New World Resources Report examines whether extending core services to urban under-served will lay the groundwork for more sustainable urban growth

QUITO//WASHINGTON (October 14, 2016)—Rapidly growing cities are finding it increasingly difficult to provide their residents with core services, like housing, water, energy and transportation — a challenge that is exacerbated as the share of poor people living in urban areas grows.

New research from the World Resources Institute finds that in most cities in the Global South, more than 70 percent of residents lack reliable access to basic services like livable, well-located housing; clean water; sustainable energy; and accessible and affordable transportation. The World Resources Report: Towards a More Equal City examines whether prioritizing access to core urban services will create cities that are prosperous and sustainable for all people.

The first installment of the World Resources Report, a paper that frames the key arguments, is being released as urban leaders from around the world gather in Quito, Ecuador, to set the global agenda for cities at the UN Conference on Housing and Sustainable Urban Development, known as Habitat III, a meeting held only once every 20 years. WRI’s new research aims to create a movement in urban transformation that will help Habitat III and the New Urban Agenda move from plans to implementation.

“For the past five years, everyone has been talking about cities. We used to think that only nations could tackle big global challenges. Now we realize mayors and urban change agents have important leadership roles to play,” said Ani Dasgupta, Global Director, WRI Ross Center for Sustainable Cities. “This dynamic matters because the next generation of urbanization will be very different than what it was in the past century. The challenge is how do we build cities where everyone can live, move and thrive?”

The challenges of urban growth are remarkably different today. The world’s urban population is expected to increase by 2.5 billion people by 2050, with more than 90 percent of that increase occurring in Asia and Africa.

WRI’s research identifies four key challenges to achieve sustainable cities:

  • highest rates of urbanization are in sub-Saharan Africa, South and Southeast Asia;
  • urbanization is now happening in more low-income countries than in the past;
  • the share of poor people living in urban areas is on the rise worldwide; and
  • cities in the Global South have the fewest public resources per capita.

In 2012, more than 482 million urban residents lacked access to modern fuels and 131 million lacked access to electricity; and in 2015, 140 million people did not have reliable, clean water. For millions of under-served city-dwellers, the lack of access to core services undermines peoples’ economic productivity, challenges them to fend for themselves in inefficient and costly ways and risks polluting the environment.

“Urbanization presents a challenge, but also offers an opportunity to find new ways of planning, building and governing cities. For many rapidly urbanizing cities, the challenge is to deliver quality core services that are affordable, reach more people and are less resource-intensive than traditional solutions,” said Victoria A. Beard, Director of Research, WRI Ross Center for Sustainable Cities and lead author of the report. “The World Resources Report takes equitable access to services as its entry point. We examine if equitable access to core services is the key to unlocking economic growth and environmental sustainability in cities.”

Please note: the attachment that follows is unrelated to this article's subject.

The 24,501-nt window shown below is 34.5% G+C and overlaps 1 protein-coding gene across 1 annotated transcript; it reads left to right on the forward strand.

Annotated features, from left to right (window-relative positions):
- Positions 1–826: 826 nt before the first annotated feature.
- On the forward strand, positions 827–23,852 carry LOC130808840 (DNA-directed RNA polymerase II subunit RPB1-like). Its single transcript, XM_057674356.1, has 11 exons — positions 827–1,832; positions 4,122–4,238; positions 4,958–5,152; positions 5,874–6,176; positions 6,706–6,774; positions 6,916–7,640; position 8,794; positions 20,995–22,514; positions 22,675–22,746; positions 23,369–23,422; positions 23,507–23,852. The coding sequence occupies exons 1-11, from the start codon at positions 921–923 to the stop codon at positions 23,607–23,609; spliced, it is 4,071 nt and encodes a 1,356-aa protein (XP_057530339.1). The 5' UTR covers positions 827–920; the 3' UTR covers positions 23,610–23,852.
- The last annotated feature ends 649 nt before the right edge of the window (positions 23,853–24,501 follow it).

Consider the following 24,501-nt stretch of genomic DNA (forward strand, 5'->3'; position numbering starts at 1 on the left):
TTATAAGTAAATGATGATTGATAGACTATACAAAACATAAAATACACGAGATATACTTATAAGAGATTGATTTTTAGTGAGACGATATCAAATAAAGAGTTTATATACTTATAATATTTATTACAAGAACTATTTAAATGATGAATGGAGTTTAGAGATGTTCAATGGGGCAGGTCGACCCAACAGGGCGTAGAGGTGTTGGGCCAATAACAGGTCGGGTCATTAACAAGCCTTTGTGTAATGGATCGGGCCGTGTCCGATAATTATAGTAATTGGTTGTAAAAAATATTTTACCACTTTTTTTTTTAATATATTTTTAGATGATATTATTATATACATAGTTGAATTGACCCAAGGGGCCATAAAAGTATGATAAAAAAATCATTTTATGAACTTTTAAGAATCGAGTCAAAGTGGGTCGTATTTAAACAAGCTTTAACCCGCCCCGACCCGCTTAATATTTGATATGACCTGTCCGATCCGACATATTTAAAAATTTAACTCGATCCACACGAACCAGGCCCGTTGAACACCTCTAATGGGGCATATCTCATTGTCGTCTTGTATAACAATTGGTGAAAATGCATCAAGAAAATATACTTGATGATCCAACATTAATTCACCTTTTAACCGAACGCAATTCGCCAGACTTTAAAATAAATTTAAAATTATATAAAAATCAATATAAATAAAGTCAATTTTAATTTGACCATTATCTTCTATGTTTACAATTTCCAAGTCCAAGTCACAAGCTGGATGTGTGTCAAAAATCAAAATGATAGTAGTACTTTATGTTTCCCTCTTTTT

During the next year, WRI will release working papers that evaluate:

  • Housing: how cities can provide growing numbers of residents with secure and affordable shelter located near economic opportunities and urban amenities;
  • Energy: how cities can meet growing energy needs through improved access to modern fuels, clean and efficient cook stoves and distributed renewable energy;
  • Transportation: how cities can avoid car-centric decisions and support walking, biking and public transportation for all;
  • Water and sewage: how cities can find alternative approaches for treating and delivering affordable and reliable potable water cost-effectively, while reducing stress on urban watersheds; and
  • Land use and urban expansion: how cities can limit unplanned urban expansion through coordinated spatial planning, more effective land use and density regulations, and monitoring of land markets.

Sector-specific approaches are a start, but they are not enough. To build thriving cities of the future will require transformative change. Preliminary case studies in this first installment find the following ingredients are key to urban transformation: a strong coalition of urban change agents with a shared vision, a seminal problem that unleashes a cycle of positive change, the availability of financial resources to implement ambitious reforms and a long-term political commitment can spark broader, city-wide transformation. WRI will develop a series of city-level case studies from across the world to examine how transformative change does or does not happen, addressing the following questions:

  • Is there a discernible pattern to how transformative urban change unfolds in a city and how it is ultimately institutionalized?
  • What are the roles of governance, finance, and capacity to plan and manage urban change over time?
  • What actions can coalitions of urban change agents take to support transformative urban change?
  • Why and how does transformative urban change stall or regress?

The World Resources Report is available at